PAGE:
Chips tasted ok but would have been better crisped up a bit. The kitchen must have had a heavy Friday night because they’d mislaid their vegetable peeler.

A decent sweet rescued things somewhat. A couple of big slabs of Neapolitan Ice Cream gave me a real À la recherche du temps perdu moment.

In spite of an indifferent main course the relaxed surroundings, good beer, a bit of original thinking in the snack department and smiley efficient service contributed to me having a pleasant time at The Mall Tavern.

It was only later, whilst indulging in a bout of post-meal analysis (Dos Hermanos do it all the time), that I felt a little short-changed. The kitchen can obviously cook but in a dining room where initially I was the only one eating it should have been better.

I’ve talked about this before but sometimes the difference between the merely competent and the excellent is the love and the effort the kitchen puts into the food. Details are important. If you’re not going to slip into the morass of gastropubs you’ve got to keep your standards up. Gastros that fancy themselves a cut above please take note.

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Wednesday, May 26, 2010


I'm not really down on chain restaurants - chain restaurants are down on me. With a few exceptions, once a place is chainified then all the characteristics that made the original so, well, original and endearing tend to go out the window. In their place come dull, safe menus. Portion control and bottom lines are royalty in this brave new world and the bean counters are the kingmakers. All so familiar, all so depressing.

North of the river – but probably coming soon to an area near you -
the major playas are the Martin brothers. Each new gastro opened by the pair seems to bring a decremental change in quality. I couldn’t even bring myself to eat in their last place The Cadogan Arms whose menu and atmosphere plumbed new depths of conformity and mediocrity.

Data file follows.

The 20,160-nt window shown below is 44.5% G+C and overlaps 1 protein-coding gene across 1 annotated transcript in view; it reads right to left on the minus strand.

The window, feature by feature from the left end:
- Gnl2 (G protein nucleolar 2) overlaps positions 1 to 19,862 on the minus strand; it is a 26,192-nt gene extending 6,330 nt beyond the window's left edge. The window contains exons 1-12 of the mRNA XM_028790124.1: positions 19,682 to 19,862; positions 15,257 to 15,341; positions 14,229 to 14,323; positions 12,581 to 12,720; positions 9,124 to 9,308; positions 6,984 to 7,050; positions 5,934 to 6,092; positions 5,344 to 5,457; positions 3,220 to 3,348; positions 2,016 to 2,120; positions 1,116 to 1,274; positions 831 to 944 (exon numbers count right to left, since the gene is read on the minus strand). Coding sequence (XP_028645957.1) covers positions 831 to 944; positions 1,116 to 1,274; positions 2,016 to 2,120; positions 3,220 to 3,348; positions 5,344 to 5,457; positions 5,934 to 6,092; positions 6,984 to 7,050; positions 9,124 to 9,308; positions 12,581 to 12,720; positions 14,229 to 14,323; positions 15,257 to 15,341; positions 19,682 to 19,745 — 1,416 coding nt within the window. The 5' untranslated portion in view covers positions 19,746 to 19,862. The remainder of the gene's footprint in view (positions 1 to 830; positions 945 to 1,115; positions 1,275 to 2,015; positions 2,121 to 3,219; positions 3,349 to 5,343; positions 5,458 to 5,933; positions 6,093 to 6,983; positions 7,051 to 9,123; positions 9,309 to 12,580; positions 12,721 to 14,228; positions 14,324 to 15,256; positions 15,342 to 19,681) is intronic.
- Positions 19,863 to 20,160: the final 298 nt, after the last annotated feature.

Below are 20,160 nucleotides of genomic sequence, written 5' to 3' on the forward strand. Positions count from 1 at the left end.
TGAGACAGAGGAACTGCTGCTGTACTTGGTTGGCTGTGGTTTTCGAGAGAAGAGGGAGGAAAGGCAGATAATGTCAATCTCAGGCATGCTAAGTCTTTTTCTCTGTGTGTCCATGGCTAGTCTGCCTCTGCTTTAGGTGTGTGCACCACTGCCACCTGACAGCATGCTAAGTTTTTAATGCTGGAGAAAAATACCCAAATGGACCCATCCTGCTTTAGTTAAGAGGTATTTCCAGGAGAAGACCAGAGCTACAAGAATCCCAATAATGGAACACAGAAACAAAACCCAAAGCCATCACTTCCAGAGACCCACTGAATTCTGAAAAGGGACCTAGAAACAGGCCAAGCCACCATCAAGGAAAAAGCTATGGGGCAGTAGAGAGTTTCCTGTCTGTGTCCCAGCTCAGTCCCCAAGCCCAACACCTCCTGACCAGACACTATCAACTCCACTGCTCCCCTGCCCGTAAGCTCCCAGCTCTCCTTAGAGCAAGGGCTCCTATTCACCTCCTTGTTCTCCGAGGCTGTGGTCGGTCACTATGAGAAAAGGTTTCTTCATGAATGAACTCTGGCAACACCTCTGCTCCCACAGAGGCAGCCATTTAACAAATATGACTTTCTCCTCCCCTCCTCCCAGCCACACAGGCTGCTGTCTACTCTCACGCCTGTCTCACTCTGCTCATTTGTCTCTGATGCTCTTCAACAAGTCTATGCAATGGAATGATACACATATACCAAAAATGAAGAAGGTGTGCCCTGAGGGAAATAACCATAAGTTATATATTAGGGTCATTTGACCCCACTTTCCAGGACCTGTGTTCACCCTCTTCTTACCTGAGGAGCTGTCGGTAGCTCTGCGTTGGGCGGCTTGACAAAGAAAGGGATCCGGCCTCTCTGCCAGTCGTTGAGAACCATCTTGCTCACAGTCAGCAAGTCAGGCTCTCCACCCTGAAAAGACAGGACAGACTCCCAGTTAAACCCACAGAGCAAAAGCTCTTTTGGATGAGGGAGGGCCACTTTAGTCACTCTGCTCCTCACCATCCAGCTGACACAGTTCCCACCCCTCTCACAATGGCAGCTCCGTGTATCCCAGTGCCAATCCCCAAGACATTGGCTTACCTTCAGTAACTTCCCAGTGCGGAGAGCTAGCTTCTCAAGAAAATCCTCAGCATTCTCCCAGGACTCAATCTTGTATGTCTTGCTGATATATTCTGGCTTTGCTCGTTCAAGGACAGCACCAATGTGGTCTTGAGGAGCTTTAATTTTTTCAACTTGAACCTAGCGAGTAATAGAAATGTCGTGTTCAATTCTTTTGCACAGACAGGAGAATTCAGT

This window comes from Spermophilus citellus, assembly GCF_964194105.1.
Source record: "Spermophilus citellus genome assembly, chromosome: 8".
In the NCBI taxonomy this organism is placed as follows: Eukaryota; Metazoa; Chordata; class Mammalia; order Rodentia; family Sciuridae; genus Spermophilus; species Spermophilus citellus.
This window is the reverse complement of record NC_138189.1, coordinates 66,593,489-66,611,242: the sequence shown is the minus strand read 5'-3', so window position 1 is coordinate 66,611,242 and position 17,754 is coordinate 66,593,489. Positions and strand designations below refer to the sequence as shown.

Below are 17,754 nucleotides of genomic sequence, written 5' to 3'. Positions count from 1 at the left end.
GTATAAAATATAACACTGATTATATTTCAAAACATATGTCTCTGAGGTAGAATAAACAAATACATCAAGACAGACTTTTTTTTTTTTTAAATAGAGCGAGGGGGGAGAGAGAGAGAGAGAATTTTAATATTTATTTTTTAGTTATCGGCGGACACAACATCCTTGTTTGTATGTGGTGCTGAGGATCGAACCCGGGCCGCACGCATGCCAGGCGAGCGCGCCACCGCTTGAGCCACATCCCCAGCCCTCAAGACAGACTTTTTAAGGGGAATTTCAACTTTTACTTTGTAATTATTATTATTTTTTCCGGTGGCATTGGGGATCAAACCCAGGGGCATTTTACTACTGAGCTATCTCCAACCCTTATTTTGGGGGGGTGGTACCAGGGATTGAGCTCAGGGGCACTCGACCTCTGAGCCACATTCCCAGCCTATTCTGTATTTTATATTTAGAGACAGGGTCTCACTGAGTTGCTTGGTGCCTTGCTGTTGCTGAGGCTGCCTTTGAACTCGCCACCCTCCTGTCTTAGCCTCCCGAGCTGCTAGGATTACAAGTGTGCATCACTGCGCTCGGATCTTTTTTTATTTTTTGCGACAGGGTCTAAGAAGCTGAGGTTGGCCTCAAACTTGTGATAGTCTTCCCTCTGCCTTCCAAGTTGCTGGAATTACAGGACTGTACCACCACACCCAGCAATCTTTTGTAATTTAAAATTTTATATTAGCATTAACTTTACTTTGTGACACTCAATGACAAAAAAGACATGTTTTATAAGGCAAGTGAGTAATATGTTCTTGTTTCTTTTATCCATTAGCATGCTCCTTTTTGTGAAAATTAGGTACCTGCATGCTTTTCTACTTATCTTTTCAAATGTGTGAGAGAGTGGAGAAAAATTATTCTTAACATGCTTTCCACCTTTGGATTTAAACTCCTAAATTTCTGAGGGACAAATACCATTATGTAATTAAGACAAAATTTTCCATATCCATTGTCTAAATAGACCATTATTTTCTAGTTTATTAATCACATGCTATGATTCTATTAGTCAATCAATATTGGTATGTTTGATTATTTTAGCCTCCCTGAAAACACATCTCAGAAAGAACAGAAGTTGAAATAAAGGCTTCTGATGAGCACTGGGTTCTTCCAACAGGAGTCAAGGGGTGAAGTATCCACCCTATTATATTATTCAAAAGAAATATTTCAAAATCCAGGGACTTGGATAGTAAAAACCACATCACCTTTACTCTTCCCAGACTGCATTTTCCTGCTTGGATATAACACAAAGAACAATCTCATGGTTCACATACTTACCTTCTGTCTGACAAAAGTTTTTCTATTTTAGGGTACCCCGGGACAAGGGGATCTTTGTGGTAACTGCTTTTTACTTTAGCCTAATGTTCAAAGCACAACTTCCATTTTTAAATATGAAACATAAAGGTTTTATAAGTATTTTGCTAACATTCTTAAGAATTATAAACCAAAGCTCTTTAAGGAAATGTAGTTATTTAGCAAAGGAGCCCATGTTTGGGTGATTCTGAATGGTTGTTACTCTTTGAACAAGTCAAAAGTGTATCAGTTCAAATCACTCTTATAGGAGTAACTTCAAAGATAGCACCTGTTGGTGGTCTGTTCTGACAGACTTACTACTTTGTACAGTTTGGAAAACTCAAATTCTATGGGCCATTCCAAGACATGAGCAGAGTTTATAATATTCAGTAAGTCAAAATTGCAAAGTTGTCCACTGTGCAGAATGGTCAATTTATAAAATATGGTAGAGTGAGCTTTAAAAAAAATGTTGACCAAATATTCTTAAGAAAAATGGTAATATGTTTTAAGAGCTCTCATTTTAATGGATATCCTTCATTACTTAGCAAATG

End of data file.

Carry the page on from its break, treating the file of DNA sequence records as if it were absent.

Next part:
South of the river, Renaissance Pubs (weren’t they a team in The Apprentice?) hold sway. The Tommyfield was originally The White Hart but this naughty sibling obviously wasn’t pulling its weight and so was rebranded, which sounds a lot more sinister that it probably is.

I’m guessing here, but I think the residents of Kennington are not spoiled for choice when it comes to gastropubs (there is of course the rather splendid Canton Arms just down the road but that’s not a gastro, no, definitely not a gastro) so I wasn’t surprised that The Tommyfield was pretty full and buzzing by the time I left.

There are, indeed, a lot of things to be buzzy about here. A pint of Sambrook Brewery’s Wandle was in very decent nick and I didn’t need to ask for it to be topped up. The room, though a bit “corporate”, wouldn’t be the worse place in the world to spend an hour or two. Unfortunately I couldn’t get too Sheffield United about the food. Not very bad, just so, so predictable.

It’s not exactly a challenging menu but execution of the food was a little uneven. A Soft Shell Crab fritter was in fact a whole crab, deep fried. Maybe fritter looked better on the blackboard. Fritter? Mmmm….nice. I think this type of crab is in season at the moment so I’m assuming it was fresh.